I even downloaded the application form.
Thankfully I was a little too tipsy to fill it in and when I woke up the next morning I had come to my senses. Because while I can indeed sew, it isn't actually the Great British Sewing Bee, is it? It's the Great British Dressmaking Bee, in all but name. And dressmaking is not a string I have to my bow.
It seems to me that most people come to quilting later on in their sewing career. Our recent Leeds MQG meeting was full of wonderful people who had "sewn for years". Made their own clothes, their children's clothes, their wedding dresses in many cases! And then picked up quilting.
|My first quilt|
Whereas I learnt to sew in order to quilt. I love making quilts. Also bags. And I've dabbled with children's clothes too, because they don't actually have to fit. But my dressmaking skills and experience are pretty minimal. I can follow a pattern, no worries, that's how I work. But while that will get you a garment, it won't necessarily get you a garment that actually fits.
Then there is also the fact I have a predominantly quilting stash - you can't make a frock out of a fat quarter you know. Quilting cottons are my comfort zone. I shop primarily online. Fine for buying quilting cotton, not so fine when feel and drape and hand are important. And also the yardage required to make an adult sized item of clothing gives me palpitations. 3 metres?? At how much?? AND fabric for a muslin? And lining fabric? AND interfacing?! Okay, you get the idea. It's a whole different world, dressmaking. It's so much more than sewing.
But there are so many lovely things to make out there. Some of the dressmaking blogs I follow are utterly awe inspiring. And I am very suggestible, so if everyone online is doing something I generally want to do it too. It was a Quilt-Along that started me off, remember? I just can't resist. So I did dabble with dressmaking, a little, a couple of years back when Kerry ran a Wiksten Tova Sew-Along.
It isn't perfect, but it did fit (although nursing boobs mean currently does not). I also made it before I knew what fabric I loved and as a consequence do not love the fabric. But hey, I wore it several times and it was a great start.
Then I made the infinitely more simple Wiksten tank. Which did not fit. At all.
And there ended my first dabble with dressmaking.
Then over the last 2 years of being pregnant and then nursing there have been more lovely internet-trend patterns cropping up. Made by Rae's Washi top and dress. I scratched that itch by making a few Geranium dresses instead.
And then The Staple Dress. I liked the look of this, simple and cute and just the kind of thing I would wear. I chose my fabric for it long ago, before it was even released - It's a Plus Koi Voile. And just before Christmas I snapped up the required yardage from M is for Make (ooh look, it's on sale!). But I still hadn't even bought the pattern.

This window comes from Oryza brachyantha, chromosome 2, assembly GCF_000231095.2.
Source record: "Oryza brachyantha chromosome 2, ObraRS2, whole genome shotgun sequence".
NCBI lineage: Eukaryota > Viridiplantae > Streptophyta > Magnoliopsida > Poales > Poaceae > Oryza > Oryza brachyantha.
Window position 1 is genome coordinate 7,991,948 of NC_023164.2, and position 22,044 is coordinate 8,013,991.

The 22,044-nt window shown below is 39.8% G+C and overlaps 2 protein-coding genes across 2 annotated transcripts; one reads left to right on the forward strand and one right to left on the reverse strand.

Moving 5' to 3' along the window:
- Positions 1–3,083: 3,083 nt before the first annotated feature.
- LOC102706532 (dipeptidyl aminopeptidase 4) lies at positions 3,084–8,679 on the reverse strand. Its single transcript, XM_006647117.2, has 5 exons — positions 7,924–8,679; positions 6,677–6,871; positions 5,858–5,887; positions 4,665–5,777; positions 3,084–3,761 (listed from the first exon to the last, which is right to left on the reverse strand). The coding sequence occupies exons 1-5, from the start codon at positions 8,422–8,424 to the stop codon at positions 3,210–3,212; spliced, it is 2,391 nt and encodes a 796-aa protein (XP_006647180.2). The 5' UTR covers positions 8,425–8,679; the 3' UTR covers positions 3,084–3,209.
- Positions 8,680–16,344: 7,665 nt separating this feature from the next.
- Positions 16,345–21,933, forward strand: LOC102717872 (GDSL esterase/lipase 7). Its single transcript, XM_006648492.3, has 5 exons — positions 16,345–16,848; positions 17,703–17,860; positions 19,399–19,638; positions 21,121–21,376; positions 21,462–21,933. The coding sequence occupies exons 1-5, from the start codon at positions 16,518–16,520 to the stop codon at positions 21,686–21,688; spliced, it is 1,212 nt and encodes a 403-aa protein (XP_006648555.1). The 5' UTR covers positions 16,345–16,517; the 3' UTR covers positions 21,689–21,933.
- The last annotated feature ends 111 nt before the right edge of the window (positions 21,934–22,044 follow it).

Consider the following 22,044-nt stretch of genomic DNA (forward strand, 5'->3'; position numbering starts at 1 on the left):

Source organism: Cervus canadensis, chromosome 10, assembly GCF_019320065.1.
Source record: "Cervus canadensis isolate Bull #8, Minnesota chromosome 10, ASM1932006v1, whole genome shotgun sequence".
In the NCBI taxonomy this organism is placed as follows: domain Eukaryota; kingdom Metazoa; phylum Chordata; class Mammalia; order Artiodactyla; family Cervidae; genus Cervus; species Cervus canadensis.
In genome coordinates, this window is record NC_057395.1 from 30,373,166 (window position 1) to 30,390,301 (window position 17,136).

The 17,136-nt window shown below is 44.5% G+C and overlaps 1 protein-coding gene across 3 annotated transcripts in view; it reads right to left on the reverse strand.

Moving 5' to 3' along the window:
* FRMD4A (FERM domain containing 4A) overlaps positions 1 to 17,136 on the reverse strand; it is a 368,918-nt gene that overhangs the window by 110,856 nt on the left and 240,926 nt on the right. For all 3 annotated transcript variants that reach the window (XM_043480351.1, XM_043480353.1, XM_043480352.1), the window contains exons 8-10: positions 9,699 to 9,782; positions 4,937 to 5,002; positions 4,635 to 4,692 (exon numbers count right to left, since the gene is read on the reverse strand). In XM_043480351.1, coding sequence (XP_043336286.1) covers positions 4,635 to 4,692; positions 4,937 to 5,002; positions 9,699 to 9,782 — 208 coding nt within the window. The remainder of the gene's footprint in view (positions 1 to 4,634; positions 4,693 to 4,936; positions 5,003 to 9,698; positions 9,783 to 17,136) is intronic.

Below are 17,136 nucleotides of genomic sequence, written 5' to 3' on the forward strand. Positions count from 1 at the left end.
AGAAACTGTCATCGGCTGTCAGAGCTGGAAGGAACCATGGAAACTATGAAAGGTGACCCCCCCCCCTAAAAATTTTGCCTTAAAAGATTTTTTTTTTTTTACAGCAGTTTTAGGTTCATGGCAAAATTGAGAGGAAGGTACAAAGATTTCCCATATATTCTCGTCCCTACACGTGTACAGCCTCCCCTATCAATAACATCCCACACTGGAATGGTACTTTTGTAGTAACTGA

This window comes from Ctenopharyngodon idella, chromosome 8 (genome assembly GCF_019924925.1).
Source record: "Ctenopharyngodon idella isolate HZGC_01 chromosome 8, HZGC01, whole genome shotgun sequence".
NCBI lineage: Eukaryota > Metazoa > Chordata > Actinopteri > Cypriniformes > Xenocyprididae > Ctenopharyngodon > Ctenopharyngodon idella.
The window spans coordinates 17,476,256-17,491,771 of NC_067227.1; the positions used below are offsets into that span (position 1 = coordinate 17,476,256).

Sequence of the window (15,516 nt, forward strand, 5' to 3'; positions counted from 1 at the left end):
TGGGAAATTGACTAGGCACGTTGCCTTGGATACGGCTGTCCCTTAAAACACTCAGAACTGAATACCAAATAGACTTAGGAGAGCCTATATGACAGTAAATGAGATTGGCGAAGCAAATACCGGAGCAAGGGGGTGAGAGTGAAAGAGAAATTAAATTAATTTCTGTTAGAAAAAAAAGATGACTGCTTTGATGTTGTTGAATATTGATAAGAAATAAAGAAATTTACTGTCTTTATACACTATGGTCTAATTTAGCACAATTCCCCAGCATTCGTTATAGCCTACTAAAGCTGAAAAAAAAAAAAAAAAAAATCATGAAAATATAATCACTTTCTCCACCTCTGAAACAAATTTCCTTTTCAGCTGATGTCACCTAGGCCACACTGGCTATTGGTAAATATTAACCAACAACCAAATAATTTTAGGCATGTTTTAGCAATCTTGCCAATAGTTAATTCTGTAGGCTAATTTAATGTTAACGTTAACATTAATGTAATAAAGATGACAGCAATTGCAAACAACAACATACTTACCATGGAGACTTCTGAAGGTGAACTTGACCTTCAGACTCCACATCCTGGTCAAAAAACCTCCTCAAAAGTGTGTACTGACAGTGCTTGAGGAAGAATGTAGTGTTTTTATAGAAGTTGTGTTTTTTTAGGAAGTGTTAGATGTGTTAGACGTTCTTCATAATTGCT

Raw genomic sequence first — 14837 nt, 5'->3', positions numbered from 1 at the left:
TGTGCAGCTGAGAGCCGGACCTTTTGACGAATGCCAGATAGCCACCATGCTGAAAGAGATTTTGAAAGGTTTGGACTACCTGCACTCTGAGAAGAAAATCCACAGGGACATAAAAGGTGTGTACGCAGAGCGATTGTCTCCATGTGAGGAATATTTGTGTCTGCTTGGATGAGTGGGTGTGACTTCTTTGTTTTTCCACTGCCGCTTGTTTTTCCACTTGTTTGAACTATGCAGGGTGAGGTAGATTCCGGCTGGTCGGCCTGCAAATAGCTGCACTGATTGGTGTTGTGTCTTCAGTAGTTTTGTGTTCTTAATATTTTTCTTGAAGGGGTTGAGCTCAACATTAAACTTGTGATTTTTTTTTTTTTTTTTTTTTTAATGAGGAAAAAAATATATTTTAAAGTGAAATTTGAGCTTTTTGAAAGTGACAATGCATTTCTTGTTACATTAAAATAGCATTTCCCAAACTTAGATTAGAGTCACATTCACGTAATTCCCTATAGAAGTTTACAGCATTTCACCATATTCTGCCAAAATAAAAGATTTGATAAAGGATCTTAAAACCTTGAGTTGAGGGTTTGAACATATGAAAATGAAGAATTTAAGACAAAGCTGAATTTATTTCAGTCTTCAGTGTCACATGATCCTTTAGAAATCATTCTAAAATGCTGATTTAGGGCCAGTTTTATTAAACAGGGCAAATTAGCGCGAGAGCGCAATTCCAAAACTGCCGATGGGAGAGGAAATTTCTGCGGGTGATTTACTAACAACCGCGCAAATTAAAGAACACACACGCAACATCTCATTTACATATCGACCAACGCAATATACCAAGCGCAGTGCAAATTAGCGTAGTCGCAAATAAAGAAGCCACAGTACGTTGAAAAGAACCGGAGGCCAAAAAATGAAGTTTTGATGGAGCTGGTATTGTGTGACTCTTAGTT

I continued to umm and ahh, hoping I would lose a bit of baby weight and also not seeing the point in making an item of clothing I can't feed the baby in easily when I am with the baby 24/7. Then I saw Justine wearing hers at Leeds MQG and she and Karen gave me a kick up the bum to give it a go.
So I bought the pattern. It's available as a paper pattern now but I am allergic to tracing so I went for the PDF version. Printed, taped. And checked the measurements. Rather joyfully I matched the sizings for the XS size on both bust and hips. Rather less joyfully my waist is a depressing 6" or so bigger than the pattern measurement. I carry all my weight on my belly you see, such a great look and not one I like to draw attention to at all. Add all that to the fact that I am only 5ft2 and I knew this pattern was going to need some tweaking. It is an incredibly simple pattern but, as I learnt from my Wiksten tank disaster, simple doesn't mean it will actually fit.
So I posted for help on Instagram and the lovely Lynne pointed Rachel in my direction. She talked me through figuring out where I needed the extra ease and grading the pattern out accordingly. I started by chopping the paper pattern at the shirring line and overlapping it by 1.25". That gave me a new waist and I graded out from just above it from the XS bust to S over the waist and hips. I figured any extra fabric could be shirred in whereas any pulling across the belly would be unsalvageable. And I only had yardage of my Koi voile so a muslin just wasn't an option. It still looked super long so I then chopped another 2" off the bottom hem and cracked on with it.
April explains every step clearly and with photo instructions. As it happens I can already manage a French seam but the pattern talks you through it. I skipped the pockets as the voile is just too lightweight for them to be useful and just followed the pattern right through to the bit where you end up with a surgical gown.
I fiddled about a bit with a belt to choose my shirring line - I tend to prefer empire line clothing as that is more flattering to the belly area but a too high belt led to weird bunching around the boob area so I lowered it a little, I think it is still a little above the original intended line.
But done! And I LOVE it.
I can't nurse the baby in it without getting half undressed so it is my going out without her dress. I wore it last night with fleece leggings, warm boots and a chunky cardy as it was a chilly evening here in Yorkshire and was very happy indeed.
And I want to make more. Darn that quilting stash of FQs and half yards and darn that fabric fast.
In fact if anyone in the UK happens to have a spare metre of Essex Yarn Dyed Linen in Denim that they'd be happy to swap for something from my stash - please give me a shout!! I have visions of cute contrast facings and pockets .....